So Chelsea Clinton walks into a room…and works it like a professional. There’s no joke there, just a bit of surprise. Recently, your bazaar correspondent checked in to see what the latest going-on’s were for the girl often best remembered for being in her awkward teen years while her father held—and struggled to hold onto—America’s highest office. First, a realization: if we are not seeing a future politician in the making, I will eat this months’ entire magazine: mark my words, Kuwait! Give it 20 years and we all shall see: she’s poised, she’s polished, she’s articulate to a point that would make you feel dumb, were she not also so inclusive in her tone. And to be honest, I wasn’t that interested in coming to hear her speak. Judging that I am one of a handful of guys in a group of 400+ girls, the room has all the makings of a feminist pep-rally. Her message however, in her role as part of the Clinton Foundation, was one of pure engagement and an active commitment toward creating change-agents for a better global tomorrow.
Over the past 12 years, the Clinton Foundation has built partnerships with great purpose among governments, businesses, NGOs, and individuals everywhere to strengthen health systems in developing countries, fight climate change, expand economic opportunity in Africa, Latin America and the United States, and help Americans live healthier lives. Additionally, Clinton Global Initiative members have made more than 2,800 Commitments to Action to improve more than 430 million lives in more than 180 countries. That is a hefty starting point for any organization, but seems more like preamble to greater change for this one.
In Chelsea’s role as Vice Chair of the Clinton Foundation she focuses especially on the Foundation’s health programs, including the Clinton Health Access Initiative, which strengthens health care and access to lifesaving services in the developing world; the Alliance for a Healthier Generation, which fights childhood obesity in the United States; and the Clinton Health Matters Initiative, which addresses preventable disease in the United States. She also established – and continues to lead – the Clinton Foundation Day of Action program, which identifies and organizes meaningful service opportunities for Foundation staff, friends, and partners and for the wider Foundation community.
The entire basis of the conversation tonight splits between a binary thought: things that inspire her, and things that anger her. In this case she begins with the latter and opts to talks about what she considers to be “unthinkable in our times,” most of which for her includes access to health care, primarily for the youth of the world.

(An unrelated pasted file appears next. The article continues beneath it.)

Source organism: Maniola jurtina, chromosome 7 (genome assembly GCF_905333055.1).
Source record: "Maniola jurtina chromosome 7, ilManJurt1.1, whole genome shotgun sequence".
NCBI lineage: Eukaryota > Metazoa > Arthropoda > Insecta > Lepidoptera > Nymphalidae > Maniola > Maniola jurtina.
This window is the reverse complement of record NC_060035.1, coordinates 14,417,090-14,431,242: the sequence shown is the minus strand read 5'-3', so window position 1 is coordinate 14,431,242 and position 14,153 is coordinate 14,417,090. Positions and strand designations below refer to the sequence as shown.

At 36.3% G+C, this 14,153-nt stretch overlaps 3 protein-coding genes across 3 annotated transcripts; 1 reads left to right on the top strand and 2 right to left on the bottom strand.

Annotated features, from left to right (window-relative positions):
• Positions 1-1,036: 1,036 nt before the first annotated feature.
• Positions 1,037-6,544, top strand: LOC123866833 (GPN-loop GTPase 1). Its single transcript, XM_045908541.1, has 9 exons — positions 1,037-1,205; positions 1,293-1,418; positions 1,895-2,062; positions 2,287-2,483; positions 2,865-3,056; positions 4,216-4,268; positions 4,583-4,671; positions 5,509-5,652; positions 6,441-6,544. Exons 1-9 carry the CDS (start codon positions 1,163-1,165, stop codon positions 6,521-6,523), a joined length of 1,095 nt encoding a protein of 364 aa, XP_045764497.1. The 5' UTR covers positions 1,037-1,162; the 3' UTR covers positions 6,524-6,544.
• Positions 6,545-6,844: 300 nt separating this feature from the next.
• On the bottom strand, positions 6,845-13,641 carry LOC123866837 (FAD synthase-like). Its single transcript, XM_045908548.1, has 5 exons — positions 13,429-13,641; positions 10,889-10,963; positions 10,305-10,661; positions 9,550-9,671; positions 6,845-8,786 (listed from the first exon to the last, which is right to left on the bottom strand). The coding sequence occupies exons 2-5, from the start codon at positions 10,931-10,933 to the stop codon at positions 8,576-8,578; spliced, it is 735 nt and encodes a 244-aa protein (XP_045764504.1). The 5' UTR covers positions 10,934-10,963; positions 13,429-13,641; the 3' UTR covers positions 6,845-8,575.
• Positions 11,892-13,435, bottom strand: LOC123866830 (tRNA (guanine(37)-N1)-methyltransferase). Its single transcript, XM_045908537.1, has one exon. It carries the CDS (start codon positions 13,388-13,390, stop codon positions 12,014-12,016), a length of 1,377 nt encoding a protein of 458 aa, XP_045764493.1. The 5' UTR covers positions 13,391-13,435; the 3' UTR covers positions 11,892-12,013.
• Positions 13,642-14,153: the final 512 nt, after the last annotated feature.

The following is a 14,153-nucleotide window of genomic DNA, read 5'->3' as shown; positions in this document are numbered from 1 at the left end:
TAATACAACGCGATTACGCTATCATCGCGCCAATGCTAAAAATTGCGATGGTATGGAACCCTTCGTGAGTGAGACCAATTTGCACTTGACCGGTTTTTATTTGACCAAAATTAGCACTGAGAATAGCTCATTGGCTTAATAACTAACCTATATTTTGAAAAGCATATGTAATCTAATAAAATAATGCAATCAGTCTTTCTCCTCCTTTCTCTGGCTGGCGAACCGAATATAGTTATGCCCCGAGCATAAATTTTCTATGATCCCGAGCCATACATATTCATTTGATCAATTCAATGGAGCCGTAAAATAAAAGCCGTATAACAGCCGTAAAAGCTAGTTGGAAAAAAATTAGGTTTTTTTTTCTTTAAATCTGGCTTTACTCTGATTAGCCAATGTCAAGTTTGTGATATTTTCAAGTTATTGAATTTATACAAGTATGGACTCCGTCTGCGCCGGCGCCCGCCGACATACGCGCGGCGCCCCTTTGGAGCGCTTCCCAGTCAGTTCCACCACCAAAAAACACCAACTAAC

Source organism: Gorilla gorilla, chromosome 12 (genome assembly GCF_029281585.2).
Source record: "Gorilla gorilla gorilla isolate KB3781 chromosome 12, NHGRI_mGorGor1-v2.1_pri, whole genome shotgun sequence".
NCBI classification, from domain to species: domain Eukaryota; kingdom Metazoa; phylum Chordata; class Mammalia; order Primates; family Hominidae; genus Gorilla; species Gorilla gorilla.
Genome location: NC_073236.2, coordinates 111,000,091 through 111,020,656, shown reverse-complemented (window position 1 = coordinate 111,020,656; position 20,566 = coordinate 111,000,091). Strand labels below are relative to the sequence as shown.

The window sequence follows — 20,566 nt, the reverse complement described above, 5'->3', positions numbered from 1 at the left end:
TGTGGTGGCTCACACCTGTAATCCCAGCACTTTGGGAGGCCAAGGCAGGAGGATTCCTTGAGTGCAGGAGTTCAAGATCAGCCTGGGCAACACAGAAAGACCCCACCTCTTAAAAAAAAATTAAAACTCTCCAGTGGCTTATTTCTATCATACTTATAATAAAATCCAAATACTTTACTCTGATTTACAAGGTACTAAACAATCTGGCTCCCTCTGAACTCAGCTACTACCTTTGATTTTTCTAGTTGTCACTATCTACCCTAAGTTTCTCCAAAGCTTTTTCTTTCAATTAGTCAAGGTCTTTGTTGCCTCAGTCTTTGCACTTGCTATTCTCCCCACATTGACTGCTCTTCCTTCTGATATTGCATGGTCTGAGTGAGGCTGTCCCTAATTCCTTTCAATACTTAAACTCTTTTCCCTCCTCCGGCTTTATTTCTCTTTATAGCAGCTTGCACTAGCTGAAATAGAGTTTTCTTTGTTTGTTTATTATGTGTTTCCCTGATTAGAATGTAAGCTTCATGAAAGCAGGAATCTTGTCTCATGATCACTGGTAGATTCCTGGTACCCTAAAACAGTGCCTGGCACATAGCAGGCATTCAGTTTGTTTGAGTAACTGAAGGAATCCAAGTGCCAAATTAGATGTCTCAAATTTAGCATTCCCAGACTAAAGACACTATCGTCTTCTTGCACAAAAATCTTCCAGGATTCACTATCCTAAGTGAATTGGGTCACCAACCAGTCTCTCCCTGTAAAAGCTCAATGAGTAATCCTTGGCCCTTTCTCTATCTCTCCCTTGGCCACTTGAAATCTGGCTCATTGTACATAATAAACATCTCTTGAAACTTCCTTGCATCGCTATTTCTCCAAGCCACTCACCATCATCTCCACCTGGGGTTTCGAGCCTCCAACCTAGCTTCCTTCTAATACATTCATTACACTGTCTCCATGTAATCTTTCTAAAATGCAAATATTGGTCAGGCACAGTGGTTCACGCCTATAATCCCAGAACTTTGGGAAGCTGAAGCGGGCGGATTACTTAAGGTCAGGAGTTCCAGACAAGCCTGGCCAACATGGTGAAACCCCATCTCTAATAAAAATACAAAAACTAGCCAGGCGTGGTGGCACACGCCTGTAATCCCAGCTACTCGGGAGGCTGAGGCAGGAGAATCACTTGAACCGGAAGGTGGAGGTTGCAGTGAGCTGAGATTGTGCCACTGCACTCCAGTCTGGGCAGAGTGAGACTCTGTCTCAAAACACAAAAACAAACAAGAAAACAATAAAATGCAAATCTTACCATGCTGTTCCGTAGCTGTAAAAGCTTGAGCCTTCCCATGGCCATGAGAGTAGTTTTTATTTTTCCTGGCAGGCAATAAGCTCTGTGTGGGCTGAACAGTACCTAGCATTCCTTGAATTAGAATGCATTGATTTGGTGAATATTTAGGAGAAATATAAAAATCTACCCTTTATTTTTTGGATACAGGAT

One primary focus at present for the foundation is working to eradicate childhood diarrhea as a cause of death by dehydration (not without a few small chuckles from a young-ish crowd, a point she again shrugs off with a tacit acknowledgment and moving on—like a champ). At the Clinton Foundation they are trying to fix this dehydration problem in two different ways: 1) by changing the market dynamics around hydration solutions and zinc supplements, which are the main ways to treat dehydration so that children do not die from it, and 2) by lowering vaccine prices. They feel that they, using some of her father Bill Clinton’s previous successes as a model with anti-viral medication, have proved they can change that market from a high price low volume structure to one that shifts to low price high volume, as they are things that everybody needs.
That’s a paradigm they have taken to scale in many other health commodities and are focused on recreating in this regard. As for the scale of the problem she notes that currently more than 750,000 kids every year die of complications from diarrhea. Most places in the world that suffer from what is referred to as a “high diarrheal burden” either don’t have the resources to invest in fighting it, or the powers that be don’t seem to place enough emphasis on solutions at present. So she sees their work as the intermediary to help in this regard. This is a path that has proved successful for them many times over.
She says that they are open-sourced in what they do, so if you wanted to pitch getting something done with their organization, or work in conjunction with them to adopt a local model in your own community, check with them. They have already partnered with people in Mexico, Indian Sub-Saharan Africa and many other places. Notably too is that their projects are always headed up locally by someone who is native to the country they are in. She finds that many of the problems with helping abroad is when there is not a respect for local context when trying to help, or when people try to apply a blueprint that may not otherwise fit. This is why local people are so important in this regard. So they partner with local governments as long as they are able to, and they leave when they are asked to leave.
As for how she goes about changing things, and encouraging words for those around her that are equally concerned, she says she has a simple metric: “First I figure out what makes me angry. Then I set about doing something about it.” For now, she is working to make immediate pragmatic changes via the Clinton Foundation, and working to inspire change agents through talks such as this one. As for what you can do to help, she says they always need volunteers (and especially ones who love analyzing data) who care about their initiatives around the world and cites “smart, motivated young people” as the way to do it. They have a year-round internship program, by the way, which accepts applicants three times a year. So for those of you looking for a way to get involved either locally or globally, find them online for ways to help. All in all, she is an inspiring speaker with a pragmatic plan for changing some of the many things that ail our modern global landscape.
Find them online at www.clintonfoundation.org.